Category Archives: Facilities


Moving, or changing offices by and large, is usually not very much fun. In business it entails gathering up all your stuff, putting it into standard moving boxes, which are not much more than over-sized, glorified shoe boxes, and going somewhere else. It can be in the same building or across the country. You are essentially out of commission from the time you start putting your stuff into the boxes, until the time that you have taken it out and reconnected to the network. It adds stress to an already crowded calendar.

Long ago, when I first joined the corporate world, I read that on average you moved or changed offices every two to three years. I actually tried to look up this article to properly cite it, but, alas I couldn’t find it. Perhaps it has passed from fact, to just something that everyone knows.

You either changed roles, or business units, or assignments, or were promoted, or any number of other events that resulted in you having a new place to sit while doing your job. This was back in the days when you came into the office to work. Everybody came to the office to work. Working at home wasn’t so much of an option then.

The idea back then was to generate synergy in an organization by having groups of similarly focused individuals sit together and regularly interact in the expectation that they would be more efficient, creative and powerful as a group then they would be as discrete individuals. It seemed to work, at least back then.

I think a lot of this idea was based on the sports analogy where it was demonstrated that having all members of the same team, working together and running the same plays, were far more effective than if they all acted as just talented individuals and did what each thought was best. It was widely accepted that the best teams won, not necessarily those that just had the most talented athletes. However, I think it was Roy Williams, the basketball coach at the University of North Carolina, who said: “I can coach them to play better basketball. I can’t coach them to be seven feet tall.” So, talented athletes are still very desirable.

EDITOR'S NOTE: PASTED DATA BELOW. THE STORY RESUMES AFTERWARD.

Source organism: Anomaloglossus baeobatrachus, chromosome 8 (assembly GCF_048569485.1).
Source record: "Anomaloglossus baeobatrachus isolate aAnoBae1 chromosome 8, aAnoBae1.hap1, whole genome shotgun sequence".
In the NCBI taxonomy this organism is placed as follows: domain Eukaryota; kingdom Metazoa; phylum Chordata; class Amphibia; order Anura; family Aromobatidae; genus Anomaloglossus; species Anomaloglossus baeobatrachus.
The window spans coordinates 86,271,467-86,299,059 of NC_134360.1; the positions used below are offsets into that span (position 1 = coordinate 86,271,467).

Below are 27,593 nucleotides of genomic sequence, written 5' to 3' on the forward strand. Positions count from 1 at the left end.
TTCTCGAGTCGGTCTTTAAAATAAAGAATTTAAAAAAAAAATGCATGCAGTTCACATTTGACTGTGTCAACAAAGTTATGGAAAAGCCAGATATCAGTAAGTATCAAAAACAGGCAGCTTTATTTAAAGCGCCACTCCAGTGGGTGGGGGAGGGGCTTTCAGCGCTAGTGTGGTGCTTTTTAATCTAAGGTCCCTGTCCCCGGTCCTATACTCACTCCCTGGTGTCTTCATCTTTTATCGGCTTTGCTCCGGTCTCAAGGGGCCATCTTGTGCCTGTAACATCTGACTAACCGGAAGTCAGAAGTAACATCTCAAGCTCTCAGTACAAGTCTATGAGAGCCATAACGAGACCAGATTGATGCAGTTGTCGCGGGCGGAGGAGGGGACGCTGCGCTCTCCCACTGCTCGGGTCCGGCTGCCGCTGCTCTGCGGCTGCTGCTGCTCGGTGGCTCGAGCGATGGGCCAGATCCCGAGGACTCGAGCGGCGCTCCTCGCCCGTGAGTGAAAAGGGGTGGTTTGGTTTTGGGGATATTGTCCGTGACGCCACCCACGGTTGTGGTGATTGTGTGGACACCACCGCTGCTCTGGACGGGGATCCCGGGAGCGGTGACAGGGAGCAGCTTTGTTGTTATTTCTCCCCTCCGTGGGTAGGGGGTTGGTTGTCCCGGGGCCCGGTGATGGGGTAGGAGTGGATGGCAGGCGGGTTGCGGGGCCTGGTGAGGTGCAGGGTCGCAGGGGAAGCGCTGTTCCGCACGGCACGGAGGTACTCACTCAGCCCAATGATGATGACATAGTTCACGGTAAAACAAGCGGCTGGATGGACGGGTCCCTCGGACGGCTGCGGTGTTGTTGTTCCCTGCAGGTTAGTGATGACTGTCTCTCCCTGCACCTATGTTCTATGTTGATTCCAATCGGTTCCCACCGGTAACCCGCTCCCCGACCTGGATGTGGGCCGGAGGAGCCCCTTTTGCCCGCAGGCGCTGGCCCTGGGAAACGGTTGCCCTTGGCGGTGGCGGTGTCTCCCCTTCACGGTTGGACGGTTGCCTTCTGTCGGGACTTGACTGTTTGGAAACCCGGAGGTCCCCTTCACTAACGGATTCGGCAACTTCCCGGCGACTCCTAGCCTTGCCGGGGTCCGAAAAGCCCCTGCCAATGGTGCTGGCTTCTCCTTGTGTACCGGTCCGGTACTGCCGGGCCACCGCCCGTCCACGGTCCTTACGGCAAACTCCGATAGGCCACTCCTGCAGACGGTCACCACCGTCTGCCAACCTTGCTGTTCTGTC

There were many positives and some negatives associated with this co-located and hence almost constant office moving phenomenon, for both the individual and the business. As I said earlier there is a disruption to your ability to execute your responsibilities while you are moving. This affects your, and those that are dependent on your productivity. At least for a while. This was and, in some instances, still is debatable based on some roles and activities that I have seen.

On the business side there is the cost. There are two basic costs associated with all this moving. The lost productivity that I have already noted, and the cost of the team and staff of resources that were constantly planning and executing these moves. Depending on the size of the business location, there had to be a small army of people available to bring boxes, and then move and transport boxes to the new location. There had to be a logistics team working with the Information technology team to make sure that connectivity and communications were available, at the appropriate time at the new office (or cube) location.

Moving was not cheap. Therefore, it was expected that the synergy that co-location generated had to be good enough to offset this cost. For the most part it seemed that it was.

Another good thing about moving was that it presented the opportunity to go through your stuff, take stock of what you needed and throw away all the rest. It was sort of a forced purging opportunity. As an aside, I have a friend who used to take pride in the thirty to forty boxes of stuff that he took with him whenever he moved. He is an engineer and believes that there will come a day when he will need some of the documents or calculations that he has created over the last decade plus for something else he may be working on.